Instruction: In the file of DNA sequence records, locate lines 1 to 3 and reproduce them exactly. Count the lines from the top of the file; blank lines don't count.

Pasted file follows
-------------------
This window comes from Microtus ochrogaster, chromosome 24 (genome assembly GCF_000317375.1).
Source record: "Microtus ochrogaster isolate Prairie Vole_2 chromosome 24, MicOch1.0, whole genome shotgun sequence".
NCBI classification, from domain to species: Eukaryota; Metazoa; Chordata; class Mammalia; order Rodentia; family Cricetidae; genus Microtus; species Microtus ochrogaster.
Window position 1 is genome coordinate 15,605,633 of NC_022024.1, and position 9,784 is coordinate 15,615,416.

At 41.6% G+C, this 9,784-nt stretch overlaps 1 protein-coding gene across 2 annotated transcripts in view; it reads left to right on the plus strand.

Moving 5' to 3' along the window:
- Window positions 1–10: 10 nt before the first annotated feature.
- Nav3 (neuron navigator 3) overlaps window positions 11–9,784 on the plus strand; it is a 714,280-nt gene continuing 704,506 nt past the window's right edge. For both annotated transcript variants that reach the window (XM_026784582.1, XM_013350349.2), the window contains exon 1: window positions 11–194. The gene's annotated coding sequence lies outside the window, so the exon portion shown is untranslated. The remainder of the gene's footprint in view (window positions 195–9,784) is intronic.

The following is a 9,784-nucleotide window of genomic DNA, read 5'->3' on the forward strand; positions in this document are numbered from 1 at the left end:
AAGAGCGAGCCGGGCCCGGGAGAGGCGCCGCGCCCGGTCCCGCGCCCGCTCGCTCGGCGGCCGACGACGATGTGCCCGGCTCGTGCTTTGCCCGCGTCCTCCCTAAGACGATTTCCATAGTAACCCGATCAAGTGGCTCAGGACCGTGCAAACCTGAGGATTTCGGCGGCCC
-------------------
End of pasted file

This window comes from Microtus ochrogaster, chromosome 24 (genome assembly GCF_000317375.1).
Source record: "Microtus ochrogaster isolate Prairie Vole_2 chromosome 24, MicOch1.0, whole genome shotgun sequence".
NCBI classification, from domain to species: Eukaryota; Metazoa; Chordata; class Mammalia; order Rodentia; family Cricetidae; genus Microtus; species Microtus ochrogaster.